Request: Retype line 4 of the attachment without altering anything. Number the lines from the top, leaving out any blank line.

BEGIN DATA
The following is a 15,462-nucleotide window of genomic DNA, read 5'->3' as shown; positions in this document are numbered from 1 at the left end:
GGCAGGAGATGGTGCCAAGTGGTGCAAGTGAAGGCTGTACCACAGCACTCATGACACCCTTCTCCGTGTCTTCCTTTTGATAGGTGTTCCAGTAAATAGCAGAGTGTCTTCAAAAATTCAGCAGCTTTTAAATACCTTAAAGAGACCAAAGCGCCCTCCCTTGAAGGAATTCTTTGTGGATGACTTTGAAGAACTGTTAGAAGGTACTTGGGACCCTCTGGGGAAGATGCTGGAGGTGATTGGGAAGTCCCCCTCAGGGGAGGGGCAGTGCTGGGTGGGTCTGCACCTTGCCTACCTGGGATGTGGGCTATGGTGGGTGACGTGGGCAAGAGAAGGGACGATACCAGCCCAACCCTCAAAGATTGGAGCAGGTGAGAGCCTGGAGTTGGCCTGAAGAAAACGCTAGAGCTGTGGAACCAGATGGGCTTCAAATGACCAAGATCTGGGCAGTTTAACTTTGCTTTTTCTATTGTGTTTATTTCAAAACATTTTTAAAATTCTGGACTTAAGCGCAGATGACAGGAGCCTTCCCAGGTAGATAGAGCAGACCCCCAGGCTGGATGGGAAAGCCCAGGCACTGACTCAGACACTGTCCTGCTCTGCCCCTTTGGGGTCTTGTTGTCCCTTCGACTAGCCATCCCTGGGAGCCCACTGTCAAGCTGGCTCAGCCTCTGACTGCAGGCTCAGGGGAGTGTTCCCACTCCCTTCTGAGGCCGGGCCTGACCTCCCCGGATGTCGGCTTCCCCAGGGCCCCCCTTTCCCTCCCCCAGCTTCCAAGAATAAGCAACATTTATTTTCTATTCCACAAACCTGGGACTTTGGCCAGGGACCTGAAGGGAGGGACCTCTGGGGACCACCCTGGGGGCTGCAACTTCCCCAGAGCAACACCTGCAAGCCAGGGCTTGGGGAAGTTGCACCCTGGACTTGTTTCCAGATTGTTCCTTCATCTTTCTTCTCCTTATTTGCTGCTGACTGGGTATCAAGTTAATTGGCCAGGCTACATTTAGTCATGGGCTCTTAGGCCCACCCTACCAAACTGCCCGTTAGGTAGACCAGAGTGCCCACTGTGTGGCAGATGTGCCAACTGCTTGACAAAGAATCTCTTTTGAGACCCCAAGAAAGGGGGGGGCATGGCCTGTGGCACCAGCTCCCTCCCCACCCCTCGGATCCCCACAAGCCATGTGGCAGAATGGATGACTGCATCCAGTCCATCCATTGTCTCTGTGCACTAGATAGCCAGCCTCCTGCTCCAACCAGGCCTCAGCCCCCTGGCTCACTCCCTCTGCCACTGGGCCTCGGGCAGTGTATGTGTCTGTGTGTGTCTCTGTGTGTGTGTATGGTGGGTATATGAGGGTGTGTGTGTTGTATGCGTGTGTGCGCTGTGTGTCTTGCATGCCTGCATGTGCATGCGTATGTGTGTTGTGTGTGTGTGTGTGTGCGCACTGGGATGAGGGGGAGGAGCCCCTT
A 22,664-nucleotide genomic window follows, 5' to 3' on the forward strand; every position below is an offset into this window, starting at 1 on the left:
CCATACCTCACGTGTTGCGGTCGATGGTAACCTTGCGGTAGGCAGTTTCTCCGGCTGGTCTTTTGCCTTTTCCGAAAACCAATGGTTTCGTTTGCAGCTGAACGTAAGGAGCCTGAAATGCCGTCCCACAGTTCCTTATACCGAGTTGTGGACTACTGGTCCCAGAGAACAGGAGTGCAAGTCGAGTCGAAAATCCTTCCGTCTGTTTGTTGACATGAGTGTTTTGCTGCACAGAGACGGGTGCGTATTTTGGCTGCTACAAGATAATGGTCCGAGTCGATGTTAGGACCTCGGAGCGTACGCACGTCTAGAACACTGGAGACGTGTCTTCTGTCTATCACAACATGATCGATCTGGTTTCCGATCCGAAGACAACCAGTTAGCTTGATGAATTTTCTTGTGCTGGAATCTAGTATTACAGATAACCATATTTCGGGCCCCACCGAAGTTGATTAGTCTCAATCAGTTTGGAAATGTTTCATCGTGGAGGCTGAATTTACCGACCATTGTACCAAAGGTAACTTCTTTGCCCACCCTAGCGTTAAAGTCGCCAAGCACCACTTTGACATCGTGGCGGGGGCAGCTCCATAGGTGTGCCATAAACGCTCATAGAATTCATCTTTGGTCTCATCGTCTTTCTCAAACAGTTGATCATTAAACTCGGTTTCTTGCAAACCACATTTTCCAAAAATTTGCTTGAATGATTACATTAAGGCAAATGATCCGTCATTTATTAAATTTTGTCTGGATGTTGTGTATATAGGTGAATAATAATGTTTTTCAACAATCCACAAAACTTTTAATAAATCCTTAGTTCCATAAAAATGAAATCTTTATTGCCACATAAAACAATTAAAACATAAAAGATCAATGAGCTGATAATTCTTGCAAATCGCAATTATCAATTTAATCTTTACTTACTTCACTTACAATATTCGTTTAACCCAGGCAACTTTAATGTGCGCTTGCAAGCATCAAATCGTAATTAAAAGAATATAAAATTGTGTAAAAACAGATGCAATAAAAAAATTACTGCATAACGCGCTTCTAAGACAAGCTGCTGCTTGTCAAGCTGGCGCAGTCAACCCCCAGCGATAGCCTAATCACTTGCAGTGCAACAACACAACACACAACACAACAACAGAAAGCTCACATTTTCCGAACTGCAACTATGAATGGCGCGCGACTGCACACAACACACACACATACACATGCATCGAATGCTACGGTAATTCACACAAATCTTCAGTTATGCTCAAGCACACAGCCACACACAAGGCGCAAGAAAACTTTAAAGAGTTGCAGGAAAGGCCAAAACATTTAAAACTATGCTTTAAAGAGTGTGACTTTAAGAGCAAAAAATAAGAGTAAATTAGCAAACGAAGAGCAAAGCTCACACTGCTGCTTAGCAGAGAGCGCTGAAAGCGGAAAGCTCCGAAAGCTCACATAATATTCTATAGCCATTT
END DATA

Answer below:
CCATACCTCACGTGTTGCGGTCGATGGTAACCTTGCGGTAGGCAGTTTCTCCGGCTGGTCTTTTGCCTTTTCCGAAAACCAATGGTTTCGTTTGCAGCTGAACGTAAGGAGCCTGAAATGCCGTCCCACAGTTCCTTATACCGAGTTGTGGACTACTGGTCCCAGAGAACAGGAGTGCAAGTCGAGTCGAAAATCCTTCCGTCTGTTTGTTGACATGAGTGTTTTGCTGCACAGAGACGGGTGCGTATTTTGGCTGCTACAAGATAATGGTCCGAGTCGATGTTAGGACCTCGGAGCGTACGCACGTCTAGAACACTGGAGACGTGTCTTCTGTCTATCACAACATGATCGATCTGGTTTCCGATCCGAAGACAACCAGTTAGCTTGATGAATTTTCTTGTGCTGGAATCTAGTATTACAGATAACCATATTTCGGGCCCCACCGAAGTTGATTAGTCTCAATCAGTTTGGAAATGTTTCATCGTGGAGGCTGAATTTACCGACCATTGTACCAAAGGTAACTTCTTTGCCCACCCTAGCGTTAAAGTCGCCAAGCACCACTTTGACATCGTGGCGGGGGCAGCTCCATAGGTGTGCCATAAACGCTCATAGAATTCATCTTTGGTCTCATCGTCTTTCTCAAACAGTTGATCATTAAACTCGGTTTCTTGCAAACCACATTTTCCAAAAATTTGCTTGAATGATTACATTAAGGCAAATGATCCGTCATTTATTAAATTTTGTCTGGATGTTGTGTATATAGGTGAATAATAATGTTTTTCAACAATCCACAAAACTTTTAATAAATCCTTAGTTCCATAAAAATGAAATCTTTATTGCCACATAAAACAATTAAAACATAAAAGATCAATGAGCTGATAATTCTTGCAAATCGCAATTATCAATTTAATCTTTACTTACTTCACTTACAATATTCGTTTAACCCAGGCAACTTTAATGTGCGCTTGCAAGCATCAAATCGTAATTAAAAGAATATAAAATTGTGTAAAAACAGATGCAATAAAAAAATTACTGCATAACGCGCTTCTAAGACAAGCTGCTGCTTGTCAAGCTGGCGCAGTCAACCCCCAGCGATAGCCTAATCACTTGCAGTGCAACAACACAACACACAACACAACAACAGAAAGCTCACATTTTCCGAACTGCAACTATGAATGGCGCGCGACTGCACACAACACACACACATACACATGCATCGAATGCTACGGTAATTCACACAAATCTTCAGTTATGCTCAAGCACACAGCCACACACAAGGCGCAAGAAAACTTTAAAGAGTTGCAGGAAAGGCCAAAACATTTAAAACTATGCTTTAAAGAGTGTGACTTTAAGAGCAAAAAATAAGAGTAAATTAGCAAACGAAGAGCAAAGCTCACACTGCTGCTTAGCAGAGAGCGCTGAAAGCGGAAAGCTCCGAAAGCTCACATAATATTCTATAGCCATTT